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The esteemed American composer, organist, choral conductor, and teacher, Daniel (Rogers, Jr.) Pinkham, received training in organ and harmony from Carl Pfatteicher at the Phillips Academy in Andover, Massachusetts, before pursuing his studies with Merritt, Piston, Davison, and Copland at Harvard University (A.B., 1943; M.A., 1944). He also received instruction in harpsichord from Aldrich and Landowska, and in organ from Biggs. He likewise attended the composition courses given by Honegger and Barber at the Berkshire Music Center in Tanglewood, and then studied with Boulanger.
Daniel Pinkham taught at Simmons College in Boston, Boston University, and Dartington hall in Devon, England. In 1957-1958 he was a visiting lecturer at Harvard University. In 1958 he became music director of the King’s Chapel in Boston. He also taught at the New England Conservatory of Music in Boston from 1959. In 1950 he held a Fulbright fellowship and in 1962 received a Ford Foundation fellowship. He was awarded honorary Mus.D. degrees from Westminster Choir College in Princeton, New Jersey (1979), the New England Conservatory of Music (1993), and Ithaca College (1994). In 1990 he was named composer of the year by the American Guild of Organists.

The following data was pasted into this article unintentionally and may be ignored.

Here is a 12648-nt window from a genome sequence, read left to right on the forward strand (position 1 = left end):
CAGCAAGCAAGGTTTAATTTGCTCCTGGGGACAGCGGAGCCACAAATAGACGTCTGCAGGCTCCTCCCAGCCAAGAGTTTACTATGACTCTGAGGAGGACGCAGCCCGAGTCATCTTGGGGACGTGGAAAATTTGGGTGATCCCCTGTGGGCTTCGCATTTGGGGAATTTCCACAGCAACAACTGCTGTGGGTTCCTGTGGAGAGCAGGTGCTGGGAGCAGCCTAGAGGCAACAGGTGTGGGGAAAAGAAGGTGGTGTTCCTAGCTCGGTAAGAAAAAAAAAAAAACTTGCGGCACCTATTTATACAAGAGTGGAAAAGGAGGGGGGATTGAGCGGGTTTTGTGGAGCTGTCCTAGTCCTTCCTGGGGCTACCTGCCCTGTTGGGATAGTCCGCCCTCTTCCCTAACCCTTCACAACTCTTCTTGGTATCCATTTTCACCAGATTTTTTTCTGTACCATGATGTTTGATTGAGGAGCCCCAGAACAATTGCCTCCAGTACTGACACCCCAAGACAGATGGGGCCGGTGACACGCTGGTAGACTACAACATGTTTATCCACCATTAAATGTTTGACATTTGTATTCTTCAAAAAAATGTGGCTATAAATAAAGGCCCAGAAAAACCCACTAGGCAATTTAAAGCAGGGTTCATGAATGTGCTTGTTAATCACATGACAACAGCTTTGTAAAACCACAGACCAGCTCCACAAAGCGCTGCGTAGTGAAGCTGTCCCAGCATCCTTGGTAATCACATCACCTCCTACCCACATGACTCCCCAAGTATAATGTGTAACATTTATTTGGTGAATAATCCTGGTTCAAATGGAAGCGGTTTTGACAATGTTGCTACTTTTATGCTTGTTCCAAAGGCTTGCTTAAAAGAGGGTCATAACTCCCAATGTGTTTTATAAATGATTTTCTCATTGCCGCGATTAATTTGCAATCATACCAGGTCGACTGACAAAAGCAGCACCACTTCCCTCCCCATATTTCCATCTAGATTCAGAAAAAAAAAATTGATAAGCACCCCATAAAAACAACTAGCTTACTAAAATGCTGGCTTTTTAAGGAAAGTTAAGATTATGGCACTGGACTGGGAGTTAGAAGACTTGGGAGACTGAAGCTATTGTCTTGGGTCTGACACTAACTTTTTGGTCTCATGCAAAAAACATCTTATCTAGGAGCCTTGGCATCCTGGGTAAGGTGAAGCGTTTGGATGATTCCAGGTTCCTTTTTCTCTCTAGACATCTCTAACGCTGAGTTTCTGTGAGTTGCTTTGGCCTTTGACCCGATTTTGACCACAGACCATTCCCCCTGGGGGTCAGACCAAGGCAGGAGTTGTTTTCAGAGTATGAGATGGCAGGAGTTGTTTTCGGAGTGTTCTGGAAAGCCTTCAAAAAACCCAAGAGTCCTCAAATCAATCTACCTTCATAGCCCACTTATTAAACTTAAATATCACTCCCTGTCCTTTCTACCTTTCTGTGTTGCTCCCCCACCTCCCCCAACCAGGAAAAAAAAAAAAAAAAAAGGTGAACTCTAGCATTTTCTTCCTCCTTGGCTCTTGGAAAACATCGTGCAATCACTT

In his prolific output as a composer, Daniel Pinkham has demonstrated a fine capacity for producing versatile scores. The formal design of his music is compact and contrapuntally cohesive. The rhythmic element is often propulsive while he occasionally introduces modernistic devices without disrupting the tonal fabric of his scores.